When in Doubt Ask Questions
When in Doubt Ask Questions

Racist comments and belief are rooted in other perspectives and beliefs. Asking more questions is always a good idea, and can allow you to better understand and therefore address the root of the disagreement. We have to know specifically where someone is coming from in order to best change their perspective.

Be in Community
Be in Community

Confronting racism is hard, and having support in the work is an important part of sustaining the journey. For example, Showing Up For Racial Justice, is a national organization, with over a hundred local chapters of white people that are also engaged in this journey.

Work on Your Allies
Work on Your Allies

Have conversations with those that might be closer to your beliefs at other times. This can help shift the dynamic at the dinner table when you are talking to the person whose beliefs are farther from yours. This will allow you to have a stronger “back up.”

Commit to Education
Commit to Education

The more we read and learn about these issues, the better formed our counterpoints will be, and the more effectively we will be able to have these conversations.

Download the Details
Download the Details

TEXT SOS TO 82623 FOR HELPFUL TALKING POINTS & QUESTIONS TO HELP YOU EASILY NAVIGATE YOUR BOLD CONVERSATION.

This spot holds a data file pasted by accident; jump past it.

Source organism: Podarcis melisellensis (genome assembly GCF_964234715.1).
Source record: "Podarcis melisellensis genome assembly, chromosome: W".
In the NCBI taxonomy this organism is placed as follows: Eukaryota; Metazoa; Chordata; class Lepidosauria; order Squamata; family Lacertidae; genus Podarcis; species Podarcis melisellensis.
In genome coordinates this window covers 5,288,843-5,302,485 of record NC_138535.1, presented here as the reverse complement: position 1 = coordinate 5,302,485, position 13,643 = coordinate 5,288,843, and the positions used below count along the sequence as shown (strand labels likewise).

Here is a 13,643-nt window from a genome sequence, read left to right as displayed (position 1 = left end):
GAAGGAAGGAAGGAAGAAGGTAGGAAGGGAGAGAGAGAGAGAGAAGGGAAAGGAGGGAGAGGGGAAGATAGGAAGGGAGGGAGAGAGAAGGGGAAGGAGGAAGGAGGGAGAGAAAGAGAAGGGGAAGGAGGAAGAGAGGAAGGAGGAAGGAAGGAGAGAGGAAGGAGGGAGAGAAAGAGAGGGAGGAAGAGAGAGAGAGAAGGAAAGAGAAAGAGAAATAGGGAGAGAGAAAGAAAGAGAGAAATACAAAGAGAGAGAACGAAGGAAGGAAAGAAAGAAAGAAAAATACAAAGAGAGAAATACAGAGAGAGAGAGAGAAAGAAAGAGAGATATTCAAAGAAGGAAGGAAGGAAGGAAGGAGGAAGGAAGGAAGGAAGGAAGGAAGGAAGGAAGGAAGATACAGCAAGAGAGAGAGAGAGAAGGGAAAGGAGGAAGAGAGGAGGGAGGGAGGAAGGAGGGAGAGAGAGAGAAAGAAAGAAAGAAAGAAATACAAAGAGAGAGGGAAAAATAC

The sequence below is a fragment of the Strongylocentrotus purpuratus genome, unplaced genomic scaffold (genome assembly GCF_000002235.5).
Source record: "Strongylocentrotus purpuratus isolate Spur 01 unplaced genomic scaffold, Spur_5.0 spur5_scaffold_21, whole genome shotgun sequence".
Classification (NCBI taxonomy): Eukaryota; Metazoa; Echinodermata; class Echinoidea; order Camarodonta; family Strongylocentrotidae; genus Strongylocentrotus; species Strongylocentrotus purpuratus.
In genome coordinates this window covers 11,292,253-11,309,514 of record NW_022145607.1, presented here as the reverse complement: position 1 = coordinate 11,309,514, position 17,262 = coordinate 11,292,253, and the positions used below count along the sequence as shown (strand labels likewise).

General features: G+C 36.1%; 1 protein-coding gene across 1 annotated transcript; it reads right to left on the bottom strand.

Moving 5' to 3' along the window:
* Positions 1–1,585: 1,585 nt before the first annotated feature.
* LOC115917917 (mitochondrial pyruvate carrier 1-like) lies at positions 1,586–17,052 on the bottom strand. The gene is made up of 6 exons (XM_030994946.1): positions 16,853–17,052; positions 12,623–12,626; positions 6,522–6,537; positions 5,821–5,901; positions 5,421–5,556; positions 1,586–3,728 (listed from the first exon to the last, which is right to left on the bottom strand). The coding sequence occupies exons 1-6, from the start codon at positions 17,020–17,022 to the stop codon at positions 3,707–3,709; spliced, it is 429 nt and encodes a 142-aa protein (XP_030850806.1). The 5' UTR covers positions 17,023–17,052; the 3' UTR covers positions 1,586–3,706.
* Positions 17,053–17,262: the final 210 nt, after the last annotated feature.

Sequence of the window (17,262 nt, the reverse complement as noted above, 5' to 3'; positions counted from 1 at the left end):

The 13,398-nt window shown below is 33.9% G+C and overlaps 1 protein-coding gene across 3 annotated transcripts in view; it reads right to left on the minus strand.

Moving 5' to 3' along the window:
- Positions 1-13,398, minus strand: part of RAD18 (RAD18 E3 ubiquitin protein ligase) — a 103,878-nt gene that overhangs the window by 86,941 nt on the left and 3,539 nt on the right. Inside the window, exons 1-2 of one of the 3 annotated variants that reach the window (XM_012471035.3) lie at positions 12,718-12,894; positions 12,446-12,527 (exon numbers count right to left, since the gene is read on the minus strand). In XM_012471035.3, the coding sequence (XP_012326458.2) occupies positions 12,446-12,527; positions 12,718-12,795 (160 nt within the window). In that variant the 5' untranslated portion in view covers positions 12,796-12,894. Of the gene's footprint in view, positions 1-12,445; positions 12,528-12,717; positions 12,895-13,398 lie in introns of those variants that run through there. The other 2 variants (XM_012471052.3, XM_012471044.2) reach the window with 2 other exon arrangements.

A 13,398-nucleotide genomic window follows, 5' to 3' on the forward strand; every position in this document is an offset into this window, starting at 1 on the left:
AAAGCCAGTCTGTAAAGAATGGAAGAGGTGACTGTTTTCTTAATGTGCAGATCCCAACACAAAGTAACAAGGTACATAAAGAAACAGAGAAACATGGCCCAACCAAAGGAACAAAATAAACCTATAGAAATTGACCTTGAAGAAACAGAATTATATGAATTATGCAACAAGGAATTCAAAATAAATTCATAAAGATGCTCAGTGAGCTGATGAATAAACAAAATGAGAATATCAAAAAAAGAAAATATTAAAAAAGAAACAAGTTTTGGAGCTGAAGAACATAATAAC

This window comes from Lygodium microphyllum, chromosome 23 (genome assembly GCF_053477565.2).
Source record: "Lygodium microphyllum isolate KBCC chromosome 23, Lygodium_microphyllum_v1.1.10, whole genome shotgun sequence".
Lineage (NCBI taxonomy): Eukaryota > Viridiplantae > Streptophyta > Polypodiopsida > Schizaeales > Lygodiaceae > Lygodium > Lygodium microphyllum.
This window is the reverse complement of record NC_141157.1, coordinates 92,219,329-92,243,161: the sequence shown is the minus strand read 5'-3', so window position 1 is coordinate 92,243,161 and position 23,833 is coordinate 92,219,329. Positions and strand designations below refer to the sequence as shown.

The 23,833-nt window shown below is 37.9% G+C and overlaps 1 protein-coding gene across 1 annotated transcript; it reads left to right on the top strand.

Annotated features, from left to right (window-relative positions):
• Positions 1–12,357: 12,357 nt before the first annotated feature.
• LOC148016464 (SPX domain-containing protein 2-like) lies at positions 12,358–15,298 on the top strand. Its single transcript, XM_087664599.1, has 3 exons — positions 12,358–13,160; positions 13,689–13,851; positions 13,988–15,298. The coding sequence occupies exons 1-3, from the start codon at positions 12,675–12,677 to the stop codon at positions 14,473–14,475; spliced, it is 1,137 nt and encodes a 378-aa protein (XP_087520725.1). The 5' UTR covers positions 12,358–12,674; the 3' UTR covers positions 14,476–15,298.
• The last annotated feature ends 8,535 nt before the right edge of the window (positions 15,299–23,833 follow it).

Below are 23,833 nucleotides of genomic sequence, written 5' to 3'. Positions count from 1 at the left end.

Rethinking ‘Thanksgiving’

There are many different experiences we will have over Thanksgiving – some of us will have lots of food, some of us will struggle to have enough. Some will be surrounded by people and some will be alone or with just one other person. For many, it’s an important time of coming together with family. This day also gives us a chance to look at and change stories we have about our families and ourselves. Thanksgiving is based on myths that hide and erase the genocide that the United States is founded upon. Holidays can be a time to connect and talk about these realities and touch people’s hearts in profound ways. This can be fertile ground for lasting change. The Indigenous Solidarity Group of Showing Up for Racial Justice (SURJ), has developed this toolkit geared for white folks to discuss settler privilege and Thanksgiving with family, friends, and the broader community.

BOLD
CONVERSATIONS

With the election of Trump, we saw our country usher in a new era with a president who is unwilling and uncomfortable to call out and speak up against White Supremacy. We saw white men and women marching with tiki torches in the name of hate in the streets of Charlottesville, Virginia shouting racist and anti-Semitic rhetoric. White nationalism was on full display that day, but it was a reminder that part of dismantling white supremacy is white people having bold conversations with other white people about racism.

In Collaboration with SURJ

READ MORE
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BOLD

CONVERSATIONS

With the election of Trump, we saw our country usher in a new era with a president who is unwilling and uncomfortable to call out and speak up against White Supremacy. We saw white men and women marching with tiki torches in the name of hate in the streets of Charlottesville, Virginia shouting racist and anti-Semitic rhetoric. White nationalism was on full display that day, but it was a reminder that part of dismantling white supremacy is white people having bold conversations with other white people about racism.

In Collaboration with SURJ

READ MORE